As the stock markets head south, job creation remains moribund, consumer confidence slides, and the approval rating of Congress reaches a new historic low (that’s pretty darn low), the U.S. economy faces a daunting possibility of a double dip recession with no clear way to stimulate new growth and create jobs. Why don’t we seize this crisis as an opportunity to truly transform health care for the better? While it may seem counterintuitive (most meaningful system redesigns do), doing so could create significant numbers of good jobs here at home AND lower overall health care costs. Here’s how.
The most powerful transformative healing force in our health care system are the people working within it. Not EMR’s and their bits and bytes, but living, breathing, highly imperfect, dedicated, and passionate human beings. As important and as useful as Health IT is for helping people heal themselves and one another, and for improving the safety and reliability of care, it is still only a tool to help the healers. Not the source of healing itself. The nearly decade long experience of Health Quality Partners in the Medicare Coordinated Care Demonstration (MCCD) proves that we can improve health outcomes, create good paying new jobs, and lower overall health care costs.(1)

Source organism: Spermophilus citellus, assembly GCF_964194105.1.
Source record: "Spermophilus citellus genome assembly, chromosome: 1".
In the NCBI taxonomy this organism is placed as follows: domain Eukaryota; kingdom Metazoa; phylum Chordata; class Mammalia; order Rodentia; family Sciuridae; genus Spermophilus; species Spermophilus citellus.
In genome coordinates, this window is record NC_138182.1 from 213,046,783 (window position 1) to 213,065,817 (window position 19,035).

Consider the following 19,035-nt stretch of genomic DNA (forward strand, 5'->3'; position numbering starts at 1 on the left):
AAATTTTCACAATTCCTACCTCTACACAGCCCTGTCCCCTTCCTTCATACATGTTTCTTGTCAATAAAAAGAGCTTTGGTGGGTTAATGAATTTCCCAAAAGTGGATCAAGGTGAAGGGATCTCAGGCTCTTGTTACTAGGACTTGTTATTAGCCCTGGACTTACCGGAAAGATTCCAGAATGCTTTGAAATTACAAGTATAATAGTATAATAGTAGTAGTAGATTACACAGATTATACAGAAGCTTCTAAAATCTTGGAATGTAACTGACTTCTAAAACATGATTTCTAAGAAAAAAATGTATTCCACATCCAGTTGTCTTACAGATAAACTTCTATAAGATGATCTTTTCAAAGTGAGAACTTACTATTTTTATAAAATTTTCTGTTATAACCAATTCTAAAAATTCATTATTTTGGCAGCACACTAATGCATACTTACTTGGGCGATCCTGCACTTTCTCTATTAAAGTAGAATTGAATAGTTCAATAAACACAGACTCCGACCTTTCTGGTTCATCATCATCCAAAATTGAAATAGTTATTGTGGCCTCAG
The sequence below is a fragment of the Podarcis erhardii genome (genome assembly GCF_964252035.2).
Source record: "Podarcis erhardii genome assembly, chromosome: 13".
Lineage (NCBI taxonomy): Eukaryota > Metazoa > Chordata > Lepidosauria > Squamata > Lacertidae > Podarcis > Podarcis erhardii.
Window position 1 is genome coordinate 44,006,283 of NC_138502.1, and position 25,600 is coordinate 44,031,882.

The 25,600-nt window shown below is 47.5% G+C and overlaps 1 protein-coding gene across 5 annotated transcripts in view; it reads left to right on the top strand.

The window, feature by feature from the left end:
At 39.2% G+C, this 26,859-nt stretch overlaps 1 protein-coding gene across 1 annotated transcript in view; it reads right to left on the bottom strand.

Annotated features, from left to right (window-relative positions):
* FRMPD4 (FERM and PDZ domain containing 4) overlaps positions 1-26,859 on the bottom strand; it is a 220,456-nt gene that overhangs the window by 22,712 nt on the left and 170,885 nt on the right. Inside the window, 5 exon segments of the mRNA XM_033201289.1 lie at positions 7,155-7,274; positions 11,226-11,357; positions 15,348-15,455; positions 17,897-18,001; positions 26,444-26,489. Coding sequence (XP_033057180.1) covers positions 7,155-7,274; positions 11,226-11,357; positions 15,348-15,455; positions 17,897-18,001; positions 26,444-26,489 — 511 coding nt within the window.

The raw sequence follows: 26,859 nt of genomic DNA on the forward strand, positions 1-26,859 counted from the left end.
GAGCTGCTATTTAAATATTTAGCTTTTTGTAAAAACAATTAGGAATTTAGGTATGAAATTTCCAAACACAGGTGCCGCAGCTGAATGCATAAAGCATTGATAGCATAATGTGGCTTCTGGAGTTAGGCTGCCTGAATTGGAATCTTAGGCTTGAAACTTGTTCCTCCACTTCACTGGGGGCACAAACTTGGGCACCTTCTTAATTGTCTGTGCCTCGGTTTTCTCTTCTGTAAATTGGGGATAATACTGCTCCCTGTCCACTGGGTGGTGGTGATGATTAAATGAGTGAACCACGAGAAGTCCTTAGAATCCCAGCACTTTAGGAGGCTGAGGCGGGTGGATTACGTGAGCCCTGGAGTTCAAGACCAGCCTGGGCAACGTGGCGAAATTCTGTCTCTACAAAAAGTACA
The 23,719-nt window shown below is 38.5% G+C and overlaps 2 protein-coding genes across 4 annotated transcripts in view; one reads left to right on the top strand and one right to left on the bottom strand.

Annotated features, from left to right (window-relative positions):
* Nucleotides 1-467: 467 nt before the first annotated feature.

The most obvious opportunity for job growth is in developing the ranks of the the next generation of nurse care managers and primary care physicians. By targeting higher-risk chronically ill older adults to receive the kind of advanced community-based care management system designed by HQP, about 16% of the nations 48 million Americans on Medicare (about 7.7 million) could benefit – being given the chance for a better quality of life, fewer hospitalizations, and lower overall health care costs. Doing so could create over 100,000 new nursing jobs, thousands more administrative, IT, and other jobs, and strengthen the numbers and support the role of primary care physicians. We know through long-term population trials like MCCD that this can work. There is a great opportunity to innovate other variations of healer-driven team models (with several other disciplines included) to serve other vulnerable populations in their communities too.
There is no doubt that taking these new models of health care delivery to large scale and adapting them for local conditions while maintaining their effectiveness is a big challenge, but it is one that has clear and measurable performance parameters and about which we have already learned a great deal. Perhaps we can use our current crisis to force us to think differently and more courageously about transforming our health care delivery system. Not only through better use of bits and bytes, but through humans working together in new ways, in new roles, and using new skills and processes.